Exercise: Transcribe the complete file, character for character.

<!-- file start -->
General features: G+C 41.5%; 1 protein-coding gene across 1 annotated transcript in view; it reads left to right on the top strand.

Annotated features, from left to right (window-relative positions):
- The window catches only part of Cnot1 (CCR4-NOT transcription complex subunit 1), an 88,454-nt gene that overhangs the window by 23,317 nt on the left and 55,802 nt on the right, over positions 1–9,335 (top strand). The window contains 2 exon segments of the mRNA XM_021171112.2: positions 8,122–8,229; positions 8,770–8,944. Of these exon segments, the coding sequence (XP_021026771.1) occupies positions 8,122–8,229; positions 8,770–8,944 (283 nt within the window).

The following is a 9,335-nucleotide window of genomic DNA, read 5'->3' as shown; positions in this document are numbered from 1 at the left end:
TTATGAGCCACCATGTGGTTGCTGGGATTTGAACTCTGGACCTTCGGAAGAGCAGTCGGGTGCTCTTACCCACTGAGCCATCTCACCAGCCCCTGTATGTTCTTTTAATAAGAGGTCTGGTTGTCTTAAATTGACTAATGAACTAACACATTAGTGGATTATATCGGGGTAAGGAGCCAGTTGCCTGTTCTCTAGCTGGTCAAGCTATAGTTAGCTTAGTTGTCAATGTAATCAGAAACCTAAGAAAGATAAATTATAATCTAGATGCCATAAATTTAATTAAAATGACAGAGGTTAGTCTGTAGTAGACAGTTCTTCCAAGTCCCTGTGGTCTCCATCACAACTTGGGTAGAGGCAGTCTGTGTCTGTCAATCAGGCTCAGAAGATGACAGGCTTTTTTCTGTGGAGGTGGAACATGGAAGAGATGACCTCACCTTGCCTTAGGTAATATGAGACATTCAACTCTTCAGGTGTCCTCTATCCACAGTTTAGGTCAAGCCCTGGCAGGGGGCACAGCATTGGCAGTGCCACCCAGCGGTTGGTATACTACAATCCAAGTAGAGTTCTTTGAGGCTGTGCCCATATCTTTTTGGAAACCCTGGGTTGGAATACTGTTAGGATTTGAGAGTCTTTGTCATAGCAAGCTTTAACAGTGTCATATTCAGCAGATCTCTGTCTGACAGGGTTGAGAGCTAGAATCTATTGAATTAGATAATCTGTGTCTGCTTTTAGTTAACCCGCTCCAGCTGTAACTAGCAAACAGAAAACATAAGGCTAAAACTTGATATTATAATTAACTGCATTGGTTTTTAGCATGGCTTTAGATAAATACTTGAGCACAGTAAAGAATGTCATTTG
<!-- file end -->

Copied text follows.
General features: G+C 41.5%; 1 protein-coding gene across 1 annotated transcript in view; it reads left to right on the top strand.

Annotated features, from left to right (window-relative positions):
- The window catches only part of Cnot1 (CCR4-NOT transcription complex subunit 1), an 88,454-nt gene that overhangs the window by 23,317 nt on the left and 55,802 nt on the right, over positions 1–9,335 (top strand). The window contains 2 exon segments of the mRNA XM_021171112.2: positions 8,122–8,229; positions 8,770–8,944. Of these exon segments, the coding sequence (XP_021026771.1) occupies positions 8,122–8,229; positions 8,770–8,944 (283 nt within the window).

The following is a 9,335-nucleotide window of genomic DNA, read 5'->3' as shown; positions in this document are numbered from 1 at the left end:
TTATGAGCCACCATGTGGTTGCTGGGATTTGAACTCTGGACCTTCGGAAGAGCAGTCGGGTGCTCTTACCCACTGAGCCATCTCACCAGCCCCTGTATGTTCTTTTAATAAGAGGTCTGGTTGTCTTAAATTGACTAATGAACTAACACATTAGTGGATTATATCGGGGTAAGGAGCCAGTTGCCTGTTCTCTAGCTGGTCAAGCTATAGTTAGCTTAGTTGTCAATGTAATCAGAAACCTAAGAAAGATAAATTATAATCTAGATGCCATAAATTTAATTAAAATGACAGAGGTTAGTCTGTAGTAGACAGTTCTTCCAAGTCCCTGTGGTCTCCATCACAACTTGGGTAGAGGCAGTCTGTGTCTGTCAATCAGGCTCAGAAGATGACAGGCTTTTTTCTGTGGAGGTGGAACATGGAAGAGATGACCTCACCTTGCCTTAGGTAATATGAGACATTCAACTCTTCAGGTGTCCTCTATCCACAGTTTAGGTCAAGCCCTGGCAGGGGGCACAGCATTGGCAGTGCCACCCAGCGGTTGGTATACTACAATCCAAGTAGAGTTCTTTGAGGCTGTGCCCATATCTTTTTGGAAACCCTGGGTTGGAATACTGTTAGGATTTGAGAGTCTTTGTCATAGCAAGCTTTAACAGTGTCATATTCAGCAGATCTCTGTCTGACAGGGTTGAGAGCTAGAATCTATTGAATTAGATAATCTGTGTCTGCTTTTAGTTAACCCGCTCCAGCTGTAACTAGCAAACAGAAAACATAAGGCTAAAACTTGATATTATAATTAACTGCATTGGTTTTTAGCATGGCTTTAGATAAATACTTGAGCACAGTAAAGAATGTCATTTG